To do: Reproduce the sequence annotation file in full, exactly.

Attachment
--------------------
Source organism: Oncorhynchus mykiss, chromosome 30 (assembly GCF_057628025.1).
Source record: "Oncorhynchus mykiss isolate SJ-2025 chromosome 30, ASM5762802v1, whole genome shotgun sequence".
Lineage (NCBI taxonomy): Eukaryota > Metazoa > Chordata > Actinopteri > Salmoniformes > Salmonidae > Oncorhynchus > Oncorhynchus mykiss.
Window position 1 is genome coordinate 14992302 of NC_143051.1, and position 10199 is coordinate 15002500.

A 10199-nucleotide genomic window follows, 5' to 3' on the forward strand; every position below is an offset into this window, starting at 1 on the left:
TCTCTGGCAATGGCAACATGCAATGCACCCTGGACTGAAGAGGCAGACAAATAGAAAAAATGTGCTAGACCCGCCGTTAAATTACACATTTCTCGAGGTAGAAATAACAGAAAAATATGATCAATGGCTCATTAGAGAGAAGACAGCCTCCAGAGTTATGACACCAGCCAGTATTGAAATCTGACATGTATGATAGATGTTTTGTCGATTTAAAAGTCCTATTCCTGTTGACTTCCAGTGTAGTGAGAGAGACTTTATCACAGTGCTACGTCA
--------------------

Source organism: Oncorhynchus mykiss, chromosome 30 (assembly GCF_057628025.1).
Source record: "Oncorhynchus mykiss isolate SJ-2025 chromosome 30, ASM5762802v1, whole genome shotgun sequence".
Lineage (NCBI taxonomy): Eukaryota > Metazoa > Chordata > Actinopteri > Salmoniformes > Salmonidae > Oncorhynchus > Oncorhynchus mykiss.
Window position 1 is genome coordinate 14992302 of NC_143051.1, and position 10199 is coordinate 15002500.

A 10199-nucleotide genomic window follows, 5' to 3' on the forward strand; every position below is an offset into this window, starting at 1 on the left:
TCTCTGGCAATGGCAACATGCAATGCACCCTGGACTGAAGAGGCAGACAAATAGAAAAAATGTGCTAGACCCGCCGTTAAATTACACATTTCTCGAGGTAGAAATAACAGAAAAATATGATCAATGGCTCATTAGAGAGAAGACAGCCTCCAGAGTTATGACACCAGCCAGTATTGAAATCTGACATGTATGATAGATGTTTTGTCGATTTAAAAGTCCTATTCCTGTTGACTTCCAGTGTAGTGAGAGAGACTTTATCACAGTGCTACGTCA